The world lost one of its brightest and most charming lights earlier this week, Rob Casson. Many of us knew Rob through the Code4Lib community and conferences and his work at Miami University Libraries. We miss his generosity, patience, sense of humor, and genuine kindness. Those of us who got the chance to socialize with him also remember his passion for music, and some of us were even lucky to see live shows in the evenings between conference sessions and other social activities.
On Sunday, October 4 at 1:30 PM Pacific/4:30 PM Eastern, those of us who knew him through Code4Lib and the world of libraries are encouraged to gather to share our memories of him and to appreciate his life and work. Please join me and my co-organizers, Mike Giarlo and Declan Fleming on Zoom (registration required).
This post has been crossposted to the Digital Library Federation blog.
Code4lib 2015 was held last week from February 9-12, 2015 in Portland, Oregon. The Code4lib conferences have grown in the last ten years, both in terms of size and scope of topics. This growth is particularly impressive when you consider that much of the work of organizing the conference falls upon a circulating group of volunteers, with additional organizational support from organizations like the Digital Library Federation. It has become clear to me that the Code4lib community is interested in ensuring that it can develop and support compelling and useful conferences for everyone who chooses to participate.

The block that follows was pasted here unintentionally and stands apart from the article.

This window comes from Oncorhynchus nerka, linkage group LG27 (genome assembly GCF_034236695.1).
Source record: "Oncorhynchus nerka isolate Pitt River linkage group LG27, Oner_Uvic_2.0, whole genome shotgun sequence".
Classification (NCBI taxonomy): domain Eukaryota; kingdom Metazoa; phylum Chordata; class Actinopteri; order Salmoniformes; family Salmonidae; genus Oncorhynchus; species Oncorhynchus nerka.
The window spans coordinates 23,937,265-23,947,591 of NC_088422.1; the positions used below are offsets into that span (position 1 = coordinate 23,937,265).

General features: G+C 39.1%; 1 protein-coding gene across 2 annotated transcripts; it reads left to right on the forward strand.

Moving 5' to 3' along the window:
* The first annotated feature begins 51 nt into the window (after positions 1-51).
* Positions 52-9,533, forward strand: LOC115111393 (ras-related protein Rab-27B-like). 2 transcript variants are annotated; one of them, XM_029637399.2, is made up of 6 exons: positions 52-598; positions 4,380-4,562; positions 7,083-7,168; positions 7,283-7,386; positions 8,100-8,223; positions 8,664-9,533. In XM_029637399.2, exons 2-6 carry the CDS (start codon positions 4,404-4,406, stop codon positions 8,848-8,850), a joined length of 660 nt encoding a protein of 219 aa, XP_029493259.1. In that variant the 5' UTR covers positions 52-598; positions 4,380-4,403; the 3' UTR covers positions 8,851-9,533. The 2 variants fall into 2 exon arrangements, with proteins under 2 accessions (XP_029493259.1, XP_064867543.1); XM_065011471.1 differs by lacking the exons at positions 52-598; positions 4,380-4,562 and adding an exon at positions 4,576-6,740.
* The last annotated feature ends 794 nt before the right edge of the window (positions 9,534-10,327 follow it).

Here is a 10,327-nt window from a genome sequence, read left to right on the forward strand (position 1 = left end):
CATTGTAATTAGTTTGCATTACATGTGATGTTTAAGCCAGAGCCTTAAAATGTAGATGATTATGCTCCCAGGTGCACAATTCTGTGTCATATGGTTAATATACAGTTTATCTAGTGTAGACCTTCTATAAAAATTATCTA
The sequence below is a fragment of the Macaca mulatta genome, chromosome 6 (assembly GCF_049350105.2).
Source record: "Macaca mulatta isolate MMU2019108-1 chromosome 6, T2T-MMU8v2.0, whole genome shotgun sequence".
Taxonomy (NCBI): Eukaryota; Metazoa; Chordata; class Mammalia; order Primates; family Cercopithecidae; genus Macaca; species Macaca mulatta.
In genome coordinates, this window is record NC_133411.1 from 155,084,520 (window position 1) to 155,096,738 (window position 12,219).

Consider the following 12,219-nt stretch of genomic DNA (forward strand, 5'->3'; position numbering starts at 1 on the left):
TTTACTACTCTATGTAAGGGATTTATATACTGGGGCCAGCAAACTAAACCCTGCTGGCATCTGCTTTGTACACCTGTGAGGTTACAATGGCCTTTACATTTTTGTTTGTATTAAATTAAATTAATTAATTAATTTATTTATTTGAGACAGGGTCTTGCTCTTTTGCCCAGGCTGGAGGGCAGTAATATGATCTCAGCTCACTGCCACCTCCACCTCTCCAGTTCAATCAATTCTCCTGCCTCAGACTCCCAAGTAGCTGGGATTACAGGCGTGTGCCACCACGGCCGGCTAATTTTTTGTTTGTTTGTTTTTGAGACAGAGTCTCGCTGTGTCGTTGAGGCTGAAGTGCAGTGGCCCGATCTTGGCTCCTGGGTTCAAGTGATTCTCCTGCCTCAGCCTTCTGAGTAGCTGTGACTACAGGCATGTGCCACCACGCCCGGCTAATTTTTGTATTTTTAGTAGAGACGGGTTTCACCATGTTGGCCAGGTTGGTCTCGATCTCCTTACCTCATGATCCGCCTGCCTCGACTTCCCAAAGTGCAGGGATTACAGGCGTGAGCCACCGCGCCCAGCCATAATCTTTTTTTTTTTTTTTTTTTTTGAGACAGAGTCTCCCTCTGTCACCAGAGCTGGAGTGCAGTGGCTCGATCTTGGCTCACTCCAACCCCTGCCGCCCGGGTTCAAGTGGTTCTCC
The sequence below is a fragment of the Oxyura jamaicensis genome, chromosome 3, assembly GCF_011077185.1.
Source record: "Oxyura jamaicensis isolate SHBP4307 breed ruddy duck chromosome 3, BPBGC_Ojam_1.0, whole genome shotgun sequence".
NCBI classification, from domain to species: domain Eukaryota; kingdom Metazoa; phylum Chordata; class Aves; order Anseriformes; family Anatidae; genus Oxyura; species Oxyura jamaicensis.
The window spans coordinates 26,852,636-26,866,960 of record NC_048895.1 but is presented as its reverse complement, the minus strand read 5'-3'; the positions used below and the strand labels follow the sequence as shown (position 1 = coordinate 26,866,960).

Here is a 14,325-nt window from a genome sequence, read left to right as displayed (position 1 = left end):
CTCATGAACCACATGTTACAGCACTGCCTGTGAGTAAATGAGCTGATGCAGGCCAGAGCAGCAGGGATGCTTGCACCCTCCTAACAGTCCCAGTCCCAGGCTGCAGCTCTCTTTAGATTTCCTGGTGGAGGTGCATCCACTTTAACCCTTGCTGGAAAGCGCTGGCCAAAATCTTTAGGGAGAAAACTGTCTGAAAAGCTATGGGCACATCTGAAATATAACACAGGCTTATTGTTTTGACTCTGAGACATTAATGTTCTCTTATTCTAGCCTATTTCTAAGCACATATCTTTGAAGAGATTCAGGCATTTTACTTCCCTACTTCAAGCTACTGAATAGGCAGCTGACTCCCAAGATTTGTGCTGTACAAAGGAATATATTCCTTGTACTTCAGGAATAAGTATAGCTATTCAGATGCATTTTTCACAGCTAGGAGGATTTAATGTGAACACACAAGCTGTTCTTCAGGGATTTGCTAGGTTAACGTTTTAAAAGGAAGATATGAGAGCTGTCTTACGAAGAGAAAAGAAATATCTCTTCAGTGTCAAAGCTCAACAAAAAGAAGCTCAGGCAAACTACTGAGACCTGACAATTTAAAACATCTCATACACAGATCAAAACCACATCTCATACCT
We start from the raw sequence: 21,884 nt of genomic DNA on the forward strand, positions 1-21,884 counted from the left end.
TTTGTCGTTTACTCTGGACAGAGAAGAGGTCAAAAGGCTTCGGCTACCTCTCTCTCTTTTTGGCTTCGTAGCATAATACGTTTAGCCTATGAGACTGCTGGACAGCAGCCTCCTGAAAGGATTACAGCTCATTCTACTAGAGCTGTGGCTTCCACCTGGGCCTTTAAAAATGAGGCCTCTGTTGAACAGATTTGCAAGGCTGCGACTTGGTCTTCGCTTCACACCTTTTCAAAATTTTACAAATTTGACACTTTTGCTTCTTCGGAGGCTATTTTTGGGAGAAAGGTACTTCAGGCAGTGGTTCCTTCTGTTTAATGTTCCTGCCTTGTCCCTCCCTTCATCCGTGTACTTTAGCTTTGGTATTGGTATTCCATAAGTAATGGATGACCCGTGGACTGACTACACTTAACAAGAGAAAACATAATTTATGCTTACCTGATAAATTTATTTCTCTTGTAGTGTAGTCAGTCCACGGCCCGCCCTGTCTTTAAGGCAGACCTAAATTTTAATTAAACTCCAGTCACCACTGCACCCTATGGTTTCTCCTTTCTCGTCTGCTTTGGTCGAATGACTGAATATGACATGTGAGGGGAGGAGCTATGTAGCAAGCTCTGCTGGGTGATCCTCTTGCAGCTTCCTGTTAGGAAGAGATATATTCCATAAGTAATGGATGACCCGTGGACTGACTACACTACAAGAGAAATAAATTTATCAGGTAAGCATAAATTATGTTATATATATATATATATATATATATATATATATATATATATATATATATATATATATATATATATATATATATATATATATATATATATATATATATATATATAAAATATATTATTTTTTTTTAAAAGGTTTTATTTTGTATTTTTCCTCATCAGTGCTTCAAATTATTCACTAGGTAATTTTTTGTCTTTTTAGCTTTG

I'm really looking forward to next week's code4lib conference in Providence, despite my utter failure to complete or implement the project on which I am presenting. In particular, I'm really looking forward to the linked data preconference. Like some of my other fellow attendees, I've hammered out a FOAF file for the preconference already so that Ed Summers' combo FOAF crawler and attendee info web app. This is what the sample output looks using my FOAF data. It's good to see we're well on our way to have an easily creatable sample type of RDF data for people to play with. At a bare minimum, you can create your FOAF data using FOAF-A-Matic and then edit it to add the assertions you need to get it to play nice with Ed's application. See you in Providence, but go FOAF yourself first.
I've had my hands full lately. Two weeks ago I was at the MCN conference (wherein, among other things, I have continued my dominion as Archduke of Archival Description by taking over the MCN Standards SIG chair position from The Bancroft Library's Mary Elings), and next week I'm off to Philadelphia for the PACSCL Something New for Something Old conference. I hammered out the coherent, written version of my paper I gave at EAD@10. I prepared a proposal for next February's code4lib conference in Providence (ahem, vote for mine, if you're so inclined): Building on Galen Charlton's investigations into distributed version control systems for metadata management, I offer a prototype system for managing archival finding aids in EAD (Encoded Archival Description). My prototype relies on distributed version control to help archivists maintain transparency in their work and uses post-commit hooks to initiate indexing and publishing processes. In addition, this prototype can be generalized for any XML-based metadata schema. On top of that, I'm working with a fine group of folks on the RLG Programs project to analyze EAD editing and creation tools, doing hardcore schema mapping at work, and somehow finding enough time to play a little Doukutsu Monogatari to unwind.